Policy Development Process
FSIS Directive 1232.4 (Nov 20, 2001)
FSIS Directive 1232.4, Regulations Development and Clearance, is also available in PDF format.
- Describes the process of forming docket
teams, the functions of docket teams, and the
responsibilities of members of docket teams.
- Describes the documents docket teams develop
and the laws and Executive orders governing FSIS
See Attachment 1 for
a summary of laws and Executive orders governing
V. Abbreviations and Forms
- APA - Administrative Procedure Act
- ANPR - Advance Notice of Proposed Rulemaking
- NEPA - National Environmental Policy Act
- OFO - Office of Field Operations
- OGC - Office of General Counsel
- OMB - Office of Management and Budget
- OPPDE - Office of Policy, Program Development and Evaluation
- OPHS - Office of Public Health and Science
- OA - Office of the Administrator
- RDDS - Regulations and Directives Development Staff, OPPDE
- RFA - Regulatory Flexibility Act
- SBREFA - Small Business Regulatory Enforcement Fairness Act of 1996
VI. Formation of Docket Teams
- When is a docket team formed?
The Deputy Administrator or Associate Deputy
Administrator for OPPDE, the Assistant Deputy
Administrator for Policy Analysis and Formulation,
OPPDE, and the RDDS Director determine that there
is a need to form a docket team when:
- Legislation requires development of a rule.
- The Administrator or other management requests development of or identifies the need for a rule or ANPR.
- There is other good cause to establish a team.
- How is a docket team created?
Once OPPDE management determines that a
docket team is necessary, RDDS prepares a call
memo for participation on the team. The memo
is sent to the OA Staff Directors, the Deputy
Administrators outside of OPPDE, and the OPPDE
Assistant Deputy Administrators. The Staff
Directors and Deputy Administrators assign
staff members to participate in docket teams
or delegate to other managers the authority to
assign staff members to participate in docket
teams. Managers should assign staff members to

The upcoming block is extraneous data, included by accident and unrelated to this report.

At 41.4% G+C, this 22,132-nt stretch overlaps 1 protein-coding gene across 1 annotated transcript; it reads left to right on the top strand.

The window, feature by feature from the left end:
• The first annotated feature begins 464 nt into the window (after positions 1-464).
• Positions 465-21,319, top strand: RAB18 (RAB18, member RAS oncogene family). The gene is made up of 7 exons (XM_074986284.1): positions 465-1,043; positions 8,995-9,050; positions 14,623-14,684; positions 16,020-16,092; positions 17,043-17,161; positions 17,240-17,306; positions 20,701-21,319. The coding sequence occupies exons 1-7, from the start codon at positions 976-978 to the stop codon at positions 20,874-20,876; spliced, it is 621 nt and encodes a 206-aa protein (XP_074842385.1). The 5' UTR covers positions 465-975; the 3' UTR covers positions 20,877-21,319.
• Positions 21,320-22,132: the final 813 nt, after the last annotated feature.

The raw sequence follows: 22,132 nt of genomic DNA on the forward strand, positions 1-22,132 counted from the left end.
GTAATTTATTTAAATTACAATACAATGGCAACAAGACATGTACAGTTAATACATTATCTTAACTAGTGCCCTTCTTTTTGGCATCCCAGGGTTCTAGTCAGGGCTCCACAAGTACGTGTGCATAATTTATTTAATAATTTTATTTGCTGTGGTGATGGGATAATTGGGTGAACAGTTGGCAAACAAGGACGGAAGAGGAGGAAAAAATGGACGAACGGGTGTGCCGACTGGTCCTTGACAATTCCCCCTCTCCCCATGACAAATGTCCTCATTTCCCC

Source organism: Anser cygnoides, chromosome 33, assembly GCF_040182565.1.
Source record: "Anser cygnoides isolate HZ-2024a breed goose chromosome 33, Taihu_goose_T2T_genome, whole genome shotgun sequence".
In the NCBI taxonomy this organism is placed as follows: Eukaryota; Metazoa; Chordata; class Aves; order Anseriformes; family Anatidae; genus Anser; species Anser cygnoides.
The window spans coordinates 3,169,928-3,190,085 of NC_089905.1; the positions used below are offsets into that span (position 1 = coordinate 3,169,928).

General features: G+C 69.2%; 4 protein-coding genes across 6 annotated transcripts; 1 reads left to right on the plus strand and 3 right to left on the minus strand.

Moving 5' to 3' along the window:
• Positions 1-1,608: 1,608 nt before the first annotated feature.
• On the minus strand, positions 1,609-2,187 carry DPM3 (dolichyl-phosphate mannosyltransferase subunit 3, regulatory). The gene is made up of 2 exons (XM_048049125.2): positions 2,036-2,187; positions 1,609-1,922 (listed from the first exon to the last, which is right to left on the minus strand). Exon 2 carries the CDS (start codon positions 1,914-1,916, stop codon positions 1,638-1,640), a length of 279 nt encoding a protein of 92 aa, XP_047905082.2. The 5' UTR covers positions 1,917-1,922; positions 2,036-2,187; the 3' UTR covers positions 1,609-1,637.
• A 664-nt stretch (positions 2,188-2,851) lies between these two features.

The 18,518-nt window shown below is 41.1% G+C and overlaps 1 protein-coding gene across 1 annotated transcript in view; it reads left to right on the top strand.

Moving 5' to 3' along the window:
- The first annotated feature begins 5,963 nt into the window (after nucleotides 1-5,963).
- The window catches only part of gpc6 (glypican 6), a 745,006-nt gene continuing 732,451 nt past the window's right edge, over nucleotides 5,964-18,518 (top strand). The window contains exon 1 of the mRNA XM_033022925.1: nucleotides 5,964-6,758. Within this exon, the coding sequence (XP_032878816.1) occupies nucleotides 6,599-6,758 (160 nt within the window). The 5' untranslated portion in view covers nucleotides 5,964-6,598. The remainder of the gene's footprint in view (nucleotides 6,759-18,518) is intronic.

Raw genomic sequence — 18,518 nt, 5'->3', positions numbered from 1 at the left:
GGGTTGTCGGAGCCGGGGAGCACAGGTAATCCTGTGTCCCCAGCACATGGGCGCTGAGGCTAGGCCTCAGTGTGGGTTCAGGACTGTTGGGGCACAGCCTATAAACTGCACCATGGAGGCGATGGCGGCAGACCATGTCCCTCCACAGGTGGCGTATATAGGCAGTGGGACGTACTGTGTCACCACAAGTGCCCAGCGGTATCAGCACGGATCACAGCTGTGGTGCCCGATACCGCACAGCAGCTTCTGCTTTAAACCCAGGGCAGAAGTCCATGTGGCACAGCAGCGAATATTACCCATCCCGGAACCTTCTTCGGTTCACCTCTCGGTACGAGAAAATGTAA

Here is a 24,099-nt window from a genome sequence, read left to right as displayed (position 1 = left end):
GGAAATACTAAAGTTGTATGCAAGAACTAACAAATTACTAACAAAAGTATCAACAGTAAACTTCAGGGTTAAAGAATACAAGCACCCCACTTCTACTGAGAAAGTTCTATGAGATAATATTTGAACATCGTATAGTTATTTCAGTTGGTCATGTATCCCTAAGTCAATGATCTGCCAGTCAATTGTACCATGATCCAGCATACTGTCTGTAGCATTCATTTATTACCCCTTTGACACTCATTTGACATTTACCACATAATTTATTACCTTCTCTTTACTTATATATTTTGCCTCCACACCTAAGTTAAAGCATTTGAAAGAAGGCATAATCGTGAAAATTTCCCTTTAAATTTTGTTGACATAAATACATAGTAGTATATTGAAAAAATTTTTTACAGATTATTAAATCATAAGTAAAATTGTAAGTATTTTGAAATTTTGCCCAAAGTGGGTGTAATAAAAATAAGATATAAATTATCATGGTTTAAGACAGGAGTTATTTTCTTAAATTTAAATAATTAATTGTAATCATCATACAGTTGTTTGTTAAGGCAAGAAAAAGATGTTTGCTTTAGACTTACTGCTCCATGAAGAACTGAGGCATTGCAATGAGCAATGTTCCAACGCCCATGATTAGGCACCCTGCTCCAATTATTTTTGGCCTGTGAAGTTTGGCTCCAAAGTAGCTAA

participate in docket teams in a
non-discriminatory manner. The U.S. Department
of Agriculture prohibits discrimination in all
its programs and activities on the basis of
race, color, national origin, gender,
religion, age, disability, political beliefs,
sexual orientation, and marital or family
Each OPPDE Assistant Deputy Administrator
meets with the Directors in his or her program
and decides whether to be represented on the
team. Only staffs that have a direct and
significant involvement in the subject of the
docket that is to be developed should be
represented on the team. RDDS will be
represented on all docket teams. An OGC
representative may participate on the docket
team, when appropriate.
VII. Docket Team Meetings
- What is RDDS´ role in docket team meetings?
RDDS informs designated team members of
proposed meetings. The RDDS analyst facilitates
the work of the team, ensures that the team
completes necessary documents, and ensures that
the completed documents include required
components. The RDDS economist collects economic
data from the other team members and develops the
economic analysis. The RDDS Director manages the
docket team process, ensuring that appropriate
offices and staffs are represented on the team,
that the team works together effectively, and that
the team develops the necessary documents.
- What is the team leader's role?
During the initial docket team meetings, the
team chooses a leader who leads team meetings and
informs the OPPDE Assistant Deputy Administrator
for Policy Analysis and Formulation of the docket
team´s progress. The team leader may be the RDDS
analyst or any other member of the docket team.
- How will the responsibilities of each team member be determined?
The docket team determines the responsibilities
of each team member for contributing to the
development of preliminary and rulemaking
documents. If members of the docket team are
unable to commit to completing the work, the team
leader and RDDS analyst consult with the OPPDE
Assistant Deputy Administrator for Policy Analysis
and Formulation and the RDDS Director for guidance
on how best to address the problem.
VIII. Roles of Docket Team Members
- What is the RDDS analyst´s role in
developing the documents for which the team is
The RDDS analyst ensures that the team
completes necessary documents and that the
completed documents include required components.
To ensure that the documents include the required
components, the RDDS analyst is responsible for
development of or incorporation of legal analysis,
risk assessment (when required), economic
analysis, civil rights analysis, paperwork burden
analysis and other analyses required by the